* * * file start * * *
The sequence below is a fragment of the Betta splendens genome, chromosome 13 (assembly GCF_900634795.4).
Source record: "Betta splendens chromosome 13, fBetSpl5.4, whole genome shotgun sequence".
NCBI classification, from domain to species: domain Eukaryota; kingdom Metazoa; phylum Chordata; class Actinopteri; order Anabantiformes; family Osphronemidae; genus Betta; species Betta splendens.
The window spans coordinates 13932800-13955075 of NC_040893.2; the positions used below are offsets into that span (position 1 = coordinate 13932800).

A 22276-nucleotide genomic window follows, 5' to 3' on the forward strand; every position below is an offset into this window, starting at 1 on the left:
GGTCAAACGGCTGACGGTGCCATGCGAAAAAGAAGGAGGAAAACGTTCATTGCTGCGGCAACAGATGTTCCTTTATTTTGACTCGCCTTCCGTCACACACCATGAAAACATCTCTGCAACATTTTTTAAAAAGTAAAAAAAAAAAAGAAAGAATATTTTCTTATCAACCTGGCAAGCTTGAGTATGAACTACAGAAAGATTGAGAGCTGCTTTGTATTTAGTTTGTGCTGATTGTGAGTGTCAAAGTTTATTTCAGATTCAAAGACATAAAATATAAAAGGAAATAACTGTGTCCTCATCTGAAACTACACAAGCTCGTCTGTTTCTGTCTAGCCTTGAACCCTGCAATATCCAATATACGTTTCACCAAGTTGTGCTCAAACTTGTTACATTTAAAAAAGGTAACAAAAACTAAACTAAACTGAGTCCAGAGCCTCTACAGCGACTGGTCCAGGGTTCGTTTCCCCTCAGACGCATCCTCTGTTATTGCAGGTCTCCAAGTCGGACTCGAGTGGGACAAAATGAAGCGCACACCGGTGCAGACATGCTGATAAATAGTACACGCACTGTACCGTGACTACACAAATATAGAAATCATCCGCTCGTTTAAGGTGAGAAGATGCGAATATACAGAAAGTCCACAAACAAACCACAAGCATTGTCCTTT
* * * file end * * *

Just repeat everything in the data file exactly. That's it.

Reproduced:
The sequence below is a fragment of the Betta splendens genome, chromosome 13 (assembly GCF_900634795.4).
Source record: "Betta splendens chromosome 13, fBetSpl5.4, whole genome shotgun sequence".
NCBI classification, from domain to species: domain Eukaryota; kingdom Metazoa; phylum Chordata; class Actinopteri; order Anabantiformes; family Osphronemidae; genus Betta; species Betta splendens.
The window spans coordinates 13932800-13955075 of NC_040893.2; the positions used below are offsets into that span (position 1 = coordinate 13932800).

A 22276-nucleotide genomic window follows, 5' to 3' on the forward strand; every position below is an offset into this window, starting at 1 on the left:
GGTCAAACGGCTGACGGTGCCATGCGAAAAAGAAGGAGGAAAACGTTCATTGCTGCGGCAACAGATGTTCCTTTATTTTGACTCGCCTTCCGTCACACACCATGAAAACATCTCTGCAACATTTTTTAAAAAGTAAAAAAAAAAAAGAAAGAATATTTTCTTATCAACCTGGCAAGCTTGAGTATGAACTACAGAAAGATTGAGAGCTGCTTTGTATTTAGTTTGTGCTGATTGTGAGTGTCAAAGTTTATTTCAGATTCAAAGACATAAAATATAAAAGGAAATAACTGTGTCCTCATCTGAAACTACACAAGCTCGTCTGTTTCTGTCTAGCCTTGAACCCTGCAATATCCAATATACGTTTCACCAAGTTGTGCTCAAACTTGTTACATTTAAAAAAGGTAACAAAAACTAAACTAAACTGAGTCCAGAGCCTCTACAGCGACTGGTCCAGGGTTCGTTTCCCCTCAGACGCATCCTCTGTTATTGCAGGTCTCCAAGTCGGACTCGAGTGGGACAAAATGAAGCGCACACCGGTGCAGACATGCTGATAAATAGTACACGCACTGTACCGTGACTACACAAATATAGAAATCATCCGCTCGTTTAAGGTGAGAAGATGCGAATATACAGAAAGTCCACAAACAAACCACAAGCATTGTCCTTT